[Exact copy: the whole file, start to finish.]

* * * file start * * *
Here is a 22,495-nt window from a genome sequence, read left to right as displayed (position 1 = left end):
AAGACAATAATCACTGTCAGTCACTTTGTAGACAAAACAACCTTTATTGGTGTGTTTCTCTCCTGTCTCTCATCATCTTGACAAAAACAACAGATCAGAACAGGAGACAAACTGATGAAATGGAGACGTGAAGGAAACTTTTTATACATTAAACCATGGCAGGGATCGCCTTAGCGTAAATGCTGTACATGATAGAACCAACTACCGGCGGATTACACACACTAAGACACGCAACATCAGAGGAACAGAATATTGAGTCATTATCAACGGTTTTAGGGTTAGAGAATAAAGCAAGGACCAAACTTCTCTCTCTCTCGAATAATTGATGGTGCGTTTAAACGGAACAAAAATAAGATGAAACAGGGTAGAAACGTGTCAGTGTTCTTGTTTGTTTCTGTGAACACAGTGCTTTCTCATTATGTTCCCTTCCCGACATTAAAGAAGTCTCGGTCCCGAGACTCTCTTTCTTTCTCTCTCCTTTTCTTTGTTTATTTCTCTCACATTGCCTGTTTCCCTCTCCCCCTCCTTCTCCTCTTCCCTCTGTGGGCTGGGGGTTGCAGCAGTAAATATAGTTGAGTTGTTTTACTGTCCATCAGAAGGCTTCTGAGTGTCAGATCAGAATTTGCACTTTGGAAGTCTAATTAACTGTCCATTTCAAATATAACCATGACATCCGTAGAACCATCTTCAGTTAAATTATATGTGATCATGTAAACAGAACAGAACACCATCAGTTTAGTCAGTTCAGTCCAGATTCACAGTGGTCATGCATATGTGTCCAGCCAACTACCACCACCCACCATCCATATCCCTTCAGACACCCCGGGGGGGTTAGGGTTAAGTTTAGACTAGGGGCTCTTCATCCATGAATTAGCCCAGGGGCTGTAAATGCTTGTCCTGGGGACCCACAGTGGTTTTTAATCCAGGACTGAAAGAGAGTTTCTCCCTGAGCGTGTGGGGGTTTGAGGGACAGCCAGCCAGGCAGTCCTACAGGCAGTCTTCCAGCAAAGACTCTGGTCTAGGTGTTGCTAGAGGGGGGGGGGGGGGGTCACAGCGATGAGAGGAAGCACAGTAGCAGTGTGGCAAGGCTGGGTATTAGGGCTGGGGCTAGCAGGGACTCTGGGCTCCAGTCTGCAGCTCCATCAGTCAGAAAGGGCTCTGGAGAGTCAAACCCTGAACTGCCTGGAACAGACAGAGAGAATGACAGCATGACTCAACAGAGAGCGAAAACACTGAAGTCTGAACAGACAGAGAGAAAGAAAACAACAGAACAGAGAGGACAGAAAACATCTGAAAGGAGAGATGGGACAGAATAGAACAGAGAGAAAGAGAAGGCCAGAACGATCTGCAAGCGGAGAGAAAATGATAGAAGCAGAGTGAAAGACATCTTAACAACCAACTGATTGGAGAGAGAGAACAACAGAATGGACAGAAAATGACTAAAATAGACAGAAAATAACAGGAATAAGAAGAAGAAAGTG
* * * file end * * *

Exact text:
Here is a 22,495-nt window from a genome sequence, read left to right as displayed (position 1 = left end):
AAGACAATAATCACTGTCAGTCACTTTGTAGACAAAACAACCTTTATTGGTGTGTTTCTCTCCTGTCTCTCATCATCTTGACAAAAACAACAGATCAGAACAGGAGACAAACTGATGAAATGGAGACGTGAAGGAAACTTTTTATACATTAAACCATGGCAGGGATCGCCTTAGCGTAAATGCTGTACATGATAGAACCAACTACCGGCGGATTACACACACTAAGACACGCAACATCAGAGGAACAGAATATTGAGTCATTATCAACGGTTTTAGGGTTAGAGAATAAAGCAAGGACCAAACTTCTCTCTCTCTCGAATAATTGATGGTGCGTTTAAACGGAACAAAAATAAGATGAAACAGGGTAGAAACGTGTCAGTGTTCTTGTTTGTTTCTGTGAACACAGTGCTTTCTCATTATGTTCCCTTCCCGACATTAAAGAAGTCTCGGTCCCGAGACTCTCTTTCTTTCTCTCTCCTTTTCTTTGTTTATTTCTCTCACATTGCCTGTTTCCCTCTCCCCCTCCTTCTCCTCTTCCCTCTGTGGGCTGGGGGTTGCAGCAGTAAATATAGTTGAGTTGTTTTACTGTCCATCAGAAGGCTTCTGAGTGTCAGATCAGAATTTGCACTTTGGAAGTCTAATTAACTGTCCATTTCAAATATAACCATGACATCCGTAGAACCATCTTCAGTTAAATTATATGTGATCATGTAAACAGAACAGAACACCATCAGTTTAGTCAGTTCAGTCCAGATTCACAGTGGTCATGCATATGTGTCCAGCCAACTACCACCACCCACCATCCATATCCCTTCAGACACCCCGGGGGGGTTAGGGTTAAGTTTAGACTAGGGGCTCTTCATCCATGAATTAGCCCAGGGGCTGTAAATGCTTGTCCTGGGGACCCACAGTGGTTTTTAATCCAGGACTGAAAGAGAGTTTCTCCCTGAGCGTGTGGGGGTTTGAGGGACAGCCAGCCAGGCAGTCCTACAGGCAGTCTTCCAGCAAAGACTCTGGTCTAGGTGTTGCTAGAGGGGGGGGGGGGGGGTCACAGCGATGAGAGGAAGCACAGTAGCAGTGTGGCAAGGCTGGGTATTAGGGCTGGGGCTAGCAGGGACTCTGGGCTCCAGTCTGCAGCTCCATCAGTCAGAAAGGGCTCTGGAGAGTCAAACCCTGAACTGCCTGGAACAGACAGAGAGAATGACAGCATGACTCAACAGAGAGCGAAAACACTGAAGTCTGAACAGACAGAGAGAAAGAAAACAACAGAACAGAGAGGACAGAAAACATCTGAAAGGAGAGATGGGACAGAATAGAACAGAGAGAAAGAGAAGGCCAGAACGATCTGCAAGCGGAGAGAAAATGATAGAAGCAGAGTGAAAGACATCTTAACAACCAACTGATTGGAGAGAGAGAACAACAGAATGGACAGAAAATGACTAAAATAGACAGAAAATAACAGGAATAAGAAGAAGAAAGTG